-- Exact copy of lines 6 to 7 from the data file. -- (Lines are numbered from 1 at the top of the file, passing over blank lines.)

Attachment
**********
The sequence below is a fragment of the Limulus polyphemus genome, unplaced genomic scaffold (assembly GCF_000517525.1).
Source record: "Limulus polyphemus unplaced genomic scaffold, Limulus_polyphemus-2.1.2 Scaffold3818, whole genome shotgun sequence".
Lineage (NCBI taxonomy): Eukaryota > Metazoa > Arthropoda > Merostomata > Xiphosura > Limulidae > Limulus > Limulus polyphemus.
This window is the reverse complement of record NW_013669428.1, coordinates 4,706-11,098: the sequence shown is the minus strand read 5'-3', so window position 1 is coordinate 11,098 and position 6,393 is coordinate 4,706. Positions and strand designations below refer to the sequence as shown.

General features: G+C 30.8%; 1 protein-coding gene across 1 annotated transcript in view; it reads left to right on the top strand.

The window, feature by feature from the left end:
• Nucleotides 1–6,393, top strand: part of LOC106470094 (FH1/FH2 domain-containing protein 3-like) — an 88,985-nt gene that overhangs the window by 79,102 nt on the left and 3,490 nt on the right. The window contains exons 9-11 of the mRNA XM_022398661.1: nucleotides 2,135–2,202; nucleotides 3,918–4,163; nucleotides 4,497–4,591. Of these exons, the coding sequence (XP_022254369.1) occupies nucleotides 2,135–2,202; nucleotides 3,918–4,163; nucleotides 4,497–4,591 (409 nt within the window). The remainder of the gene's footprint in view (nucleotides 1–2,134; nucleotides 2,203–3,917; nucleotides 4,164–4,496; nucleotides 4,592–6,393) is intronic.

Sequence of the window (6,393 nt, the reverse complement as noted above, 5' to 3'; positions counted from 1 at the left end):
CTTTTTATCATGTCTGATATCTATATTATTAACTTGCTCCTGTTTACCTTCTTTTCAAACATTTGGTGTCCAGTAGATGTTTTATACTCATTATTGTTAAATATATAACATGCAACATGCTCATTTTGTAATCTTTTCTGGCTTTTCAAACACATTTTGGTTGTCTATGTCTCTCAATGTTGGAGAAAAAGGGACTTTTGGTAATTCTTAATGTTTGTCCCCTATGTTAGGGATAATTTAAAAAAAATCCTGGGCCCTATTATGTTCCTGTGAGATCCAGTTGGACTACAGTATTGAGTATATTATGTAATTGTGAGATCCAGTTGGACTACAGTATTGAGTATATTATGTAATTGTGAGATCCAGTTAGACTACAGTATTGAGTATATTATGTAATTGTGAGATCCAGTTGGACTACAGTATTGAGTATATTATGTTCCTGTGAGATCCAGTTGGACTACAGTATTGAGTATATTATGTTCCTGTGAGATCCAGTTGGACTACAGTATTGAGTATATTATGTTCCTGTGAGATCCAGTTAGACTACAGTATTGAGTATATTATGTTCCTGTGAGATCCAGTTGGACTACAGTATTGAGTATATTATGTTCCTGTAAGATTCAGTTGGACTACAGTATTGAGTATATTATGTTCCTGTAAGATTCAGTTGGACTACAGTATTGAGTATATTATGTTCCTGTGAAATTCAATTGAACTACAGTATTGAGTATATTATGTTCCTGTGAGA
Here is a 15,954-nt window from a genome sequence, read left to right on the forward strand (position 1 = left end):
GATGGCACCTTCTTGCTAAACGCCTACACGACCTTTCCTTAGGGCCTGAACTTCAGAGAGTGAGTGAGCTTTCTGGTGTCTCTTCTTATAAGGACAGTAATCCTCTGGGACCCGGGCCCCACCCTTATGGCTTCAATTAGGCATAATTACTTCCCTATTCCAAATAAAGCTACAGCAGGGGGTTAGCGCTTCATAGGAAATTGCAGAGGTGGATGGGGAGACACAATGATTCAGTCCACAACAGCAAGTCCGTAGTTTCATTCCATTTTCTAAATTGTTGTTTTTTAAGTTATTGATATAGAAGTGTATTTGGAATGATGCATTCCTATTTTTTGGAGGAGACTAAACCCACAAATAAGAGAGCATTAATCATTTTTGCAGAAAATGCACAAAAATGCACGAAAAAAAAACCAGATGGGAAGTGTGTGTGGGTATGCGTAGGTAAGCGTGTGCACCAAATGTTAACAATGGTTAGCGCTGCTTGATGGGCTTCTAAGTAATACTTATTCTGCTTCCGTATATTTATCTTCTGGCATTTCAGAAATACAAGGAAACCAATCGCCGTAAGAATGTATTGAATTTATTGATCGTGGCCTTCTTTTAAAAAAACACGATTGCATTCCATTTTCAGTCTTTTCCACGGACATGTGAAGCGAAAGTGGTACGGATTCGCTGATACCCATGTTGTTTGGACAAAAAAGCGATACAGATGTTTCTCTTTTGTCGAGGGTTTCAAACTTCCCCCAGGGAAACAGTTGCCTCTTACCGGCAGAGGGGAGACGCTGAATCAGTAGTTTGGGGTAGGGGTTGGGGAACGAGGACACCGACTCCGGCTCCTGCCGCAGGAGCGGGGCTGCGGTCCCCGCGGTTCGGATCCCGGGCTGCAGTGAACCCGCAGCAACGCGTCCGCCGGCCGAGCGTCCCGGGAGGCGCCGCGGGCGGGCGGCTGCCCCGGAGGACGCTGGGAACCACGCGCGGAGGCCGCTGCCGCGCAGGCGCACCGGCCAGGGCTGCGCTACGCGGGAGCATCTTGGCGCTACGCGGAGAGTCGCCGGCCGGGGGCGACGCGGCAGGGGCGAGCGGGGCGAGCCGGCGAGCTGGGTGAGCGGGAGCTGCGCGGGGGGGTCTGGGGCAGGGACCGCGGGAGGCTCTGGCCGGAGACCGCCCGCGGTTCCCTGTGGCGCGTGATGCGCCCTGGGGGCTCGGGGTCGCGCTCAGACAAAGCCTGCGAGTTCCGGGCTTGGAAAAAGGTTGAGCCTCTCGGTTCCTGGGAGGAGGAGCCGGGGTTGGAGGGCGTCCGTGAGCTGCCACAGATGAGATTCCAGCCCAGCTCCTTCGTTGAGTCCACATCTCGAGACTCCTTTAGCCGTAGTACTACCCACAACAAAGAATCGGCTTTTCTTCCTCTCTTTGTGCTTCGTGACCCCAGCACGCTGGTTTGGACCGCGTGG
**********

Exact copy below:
The window, feature by feature from the left end:
• Nucleotides 1–6,393, top strand: part of LOC106470094 (FH1/FH2 domain-containing protein 3-like) — an 88,985-nt gene that overhangs the window by 79,102 nt on the left and 3,490 nt on the right. The window contains exons 9-11 of the mRNA XM_022398661.1: nucleotides 2,135–2,202; nucleotides 3,918–4,163; nucleotides 4,497–4,591. Of these exons, the coding sequence (XP_022254369.1) occupies nucleotides 2,135–2,202; nucleotides 3,918–4,163; nucleotides 4,497–4,591 (409 nt within the window). The remainder of the gene's footprint in view (nucleotides 1–2,134; nucleotides 2,203–3,917; nucleotides 4,164–4,496; nucleotides 4,592–6,393) is intronic.